Perhaps that’s a subject for the next book, Bob?

Related posts:
On that other book Bob Sutton wrote
Small process innovations by nurses cure medication mistakes

How to escape “The Acceleration Trap”

Tuesday, April 13th, 2010

Yesterday I posted on Heike Bruch’s and Jochen Menges’ article, “The Acceleration Trap,” in the April Harvard Business Review, which examines the effects on companies of a culture of constant change.

I left off before discussing what companies can do to get out of the trap. Before taking that up, I’d like to reflect for a moment on what creates the culture of constant change. As Bruch and Menges discuss, it often follows the success of an initial change program:

Most of the companies in our study landed in the trap after an exhilarating ride. A good example is the European conglomerate ABB. Founded in 1987 in a merger between the Swedish Asea Group and the Swiss Brown Boveri Group, ABB grew rapidly, buying 55 companies in its first two years. After eight years of strong growth, the company began to show signs of excessive acceleration. Acquisitions were no longer well integrated; different parts of the company were competing for the same customers.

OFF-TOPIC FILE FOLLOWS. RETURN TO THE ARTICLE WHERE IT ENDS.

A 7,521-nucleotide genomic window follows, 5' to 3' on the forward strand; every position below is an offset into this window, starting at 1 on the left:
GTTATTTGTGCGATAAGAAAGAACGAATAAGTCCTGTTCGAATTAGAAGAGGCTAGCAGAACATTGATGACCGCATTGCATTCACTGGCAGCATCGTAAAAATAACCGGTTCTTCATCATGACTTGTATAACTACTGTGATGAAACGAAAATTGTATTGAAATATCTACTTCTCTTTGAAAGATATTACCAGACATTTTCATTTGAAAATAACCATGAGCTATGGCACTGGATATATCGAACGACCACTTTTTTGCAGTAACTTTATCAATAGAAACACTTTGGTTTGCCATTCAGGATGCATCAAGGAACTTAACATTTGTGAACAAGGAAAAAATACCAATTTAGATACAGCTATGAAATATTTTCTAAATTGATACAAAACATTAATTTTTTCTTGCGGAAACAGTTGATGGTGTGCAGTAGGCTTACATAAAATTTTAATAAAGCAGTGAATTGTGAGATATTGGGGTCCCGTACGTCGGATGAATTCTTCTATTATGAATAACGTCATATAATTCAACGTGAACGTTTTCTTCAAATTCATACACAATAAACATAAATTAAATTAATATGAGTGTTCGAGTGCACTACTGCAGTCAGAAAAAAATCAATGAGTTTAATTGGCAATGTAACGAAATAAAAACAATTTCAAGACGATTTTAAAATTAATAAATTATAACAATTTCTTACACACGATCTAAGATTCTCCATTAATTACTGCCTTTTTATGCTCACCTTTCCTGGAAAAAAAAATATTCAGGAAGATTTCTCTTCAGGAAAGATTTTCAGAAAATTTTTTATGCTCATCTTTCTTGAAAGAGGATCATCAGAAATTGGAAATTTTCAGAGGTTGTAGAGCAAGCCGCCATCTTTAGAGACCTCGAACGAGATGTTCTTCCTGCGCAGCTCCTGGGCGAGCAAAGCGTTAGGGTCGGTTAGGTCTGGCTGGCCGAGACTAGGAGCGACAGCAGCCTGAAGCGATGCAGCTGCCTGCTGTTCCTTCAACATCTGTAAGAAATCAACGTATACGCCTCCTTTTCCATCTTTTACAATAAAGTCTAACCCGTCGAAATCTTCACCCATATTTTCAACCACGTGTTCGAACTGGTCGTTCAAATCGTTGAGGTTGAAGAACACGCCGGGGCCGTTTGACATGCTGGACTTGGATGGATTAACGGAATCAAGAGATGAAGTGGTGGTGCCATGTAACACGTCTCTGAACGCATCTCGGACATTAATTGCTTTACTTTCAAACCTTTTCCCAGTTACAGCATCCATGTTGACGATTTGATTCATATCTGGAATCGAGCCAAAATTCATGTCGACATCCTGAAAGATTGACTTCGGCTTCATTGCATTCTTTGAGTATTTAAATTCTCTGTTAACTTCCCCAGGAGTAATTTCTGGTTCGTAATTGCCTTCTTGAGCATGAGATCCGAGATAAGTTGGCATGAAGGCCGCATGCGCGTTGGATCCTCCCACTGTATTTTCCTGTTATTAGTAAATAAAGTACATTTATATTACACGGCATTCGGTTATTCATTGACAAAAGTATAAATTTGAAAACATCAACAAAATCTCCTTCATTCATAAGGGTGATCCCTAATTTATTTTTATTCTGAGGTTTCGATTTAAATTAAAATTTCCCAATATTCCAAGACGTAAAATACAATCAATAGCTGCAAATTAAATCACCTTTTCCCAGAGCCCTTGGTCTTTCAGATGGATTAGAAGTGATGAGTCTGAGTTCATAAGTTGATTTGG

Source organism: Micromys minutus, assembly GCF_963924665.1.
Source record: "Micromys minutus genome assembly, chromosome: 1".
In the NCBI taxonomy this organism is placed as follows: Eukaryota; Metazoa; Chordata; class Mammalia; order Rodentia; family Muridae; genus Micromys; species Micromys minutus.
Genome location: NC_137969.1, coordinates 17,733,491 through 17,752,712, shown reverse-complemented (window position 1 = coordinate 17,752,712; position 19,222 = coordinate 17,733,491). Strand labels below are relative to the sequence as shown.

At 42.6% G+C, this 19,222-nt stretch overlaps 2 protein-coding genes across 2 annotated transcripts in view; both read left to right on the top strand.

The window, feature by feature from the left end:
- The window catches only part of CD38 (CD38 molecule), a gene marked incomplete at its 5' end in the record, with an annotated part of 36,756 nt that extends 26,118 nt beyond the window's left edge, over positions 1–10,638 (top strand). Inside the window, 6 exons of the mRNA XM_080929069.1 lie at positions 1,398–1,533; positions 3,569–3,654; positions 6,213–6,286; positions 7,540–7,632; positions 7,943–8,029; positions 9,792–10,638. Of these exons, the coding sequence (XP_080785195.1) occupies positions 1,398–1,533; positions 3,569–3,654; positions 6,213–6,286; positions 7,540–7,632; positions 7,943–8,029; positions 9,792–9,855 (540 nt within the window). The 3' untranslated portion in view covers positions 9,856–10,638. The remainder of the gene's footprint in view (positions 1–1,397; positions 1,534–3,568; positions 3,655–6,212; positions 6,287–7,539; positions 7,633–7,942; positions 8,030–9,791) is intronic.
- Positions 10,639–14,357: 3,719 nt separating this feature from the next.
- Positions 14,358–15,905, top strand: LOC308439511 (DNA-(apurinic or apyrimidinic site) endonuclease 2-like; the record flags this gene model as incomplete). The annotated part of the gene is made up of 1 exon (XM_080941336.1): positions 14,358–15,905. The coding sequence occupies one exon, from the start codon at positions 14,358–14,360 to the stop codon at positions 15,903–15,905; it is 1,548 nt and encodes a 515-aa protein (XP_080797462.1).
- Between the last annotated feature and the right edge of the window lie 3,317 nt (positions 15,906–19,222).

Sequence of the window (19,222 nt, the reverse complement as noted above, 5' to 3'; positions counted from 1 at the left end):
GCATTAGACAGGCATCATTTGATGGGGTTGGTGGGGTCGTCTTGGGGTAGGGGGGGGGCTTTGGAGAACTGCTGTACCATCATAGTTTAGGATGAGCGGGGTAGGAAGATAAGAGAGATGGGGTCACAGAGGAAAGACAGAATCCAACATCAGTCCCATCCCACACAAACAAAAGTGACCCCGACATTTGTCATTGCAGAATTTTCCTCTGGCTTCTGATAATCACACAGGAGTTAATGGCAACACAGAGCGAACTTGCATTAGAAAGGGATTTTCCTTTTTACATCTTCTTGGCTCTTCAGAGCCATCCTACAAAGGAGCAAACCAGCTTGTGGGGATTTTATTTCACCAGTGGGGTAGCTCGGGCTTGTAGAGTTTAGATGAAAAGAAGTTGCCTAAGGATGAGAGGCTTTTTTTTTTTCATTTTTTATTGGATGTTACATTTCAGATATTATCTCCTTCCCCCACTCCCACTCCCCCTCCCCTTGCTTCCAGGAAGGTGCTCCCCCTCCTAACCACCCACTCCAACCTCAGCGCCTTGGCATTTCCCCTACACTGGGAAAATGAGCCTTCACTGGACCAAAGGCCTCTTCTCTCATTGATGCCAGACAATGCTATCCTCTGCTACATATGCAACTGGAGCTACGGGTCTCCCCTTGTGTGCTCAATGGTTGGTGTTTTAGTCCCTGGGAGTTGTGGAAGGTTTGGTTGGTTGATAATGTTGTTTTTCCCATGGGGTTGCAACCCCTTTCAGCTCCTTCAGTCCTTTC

I can sense the pressure that ABB’s CEO must have felt after the initial growth. Shareholders, board members, the press, must all have been asking, “Great start! What’s next?” And so the feeling is, not only must we sustain what we’ve started, we must do more. Keep going! Bonuses are at stake, as well as perhaps an even more intense motivation, the needs of the ego.

I’ve sometimes been hard on senior management, but I have to say I can sympathize with the CEO caught in the acceleration trap. And while Bruch and Menges offer prescriptions to help extricate companies from the trap, they don’t provide any easy answers to that harried CEO. Instead, they challenge her to short-circuit employees’ instincts to respond to constant change with frenetic activity and project proliferation:

  1. Stop the action. Ask employees what to stop doing.
  2. Be clear about strategy – especially in terms of what not to do.
  3. Decide how to make decisions – create and adhere to a process to select which projects to do, and which not to do.
  4. Declare the turmoil over – make a pronouncement to employees that the crisis has passed.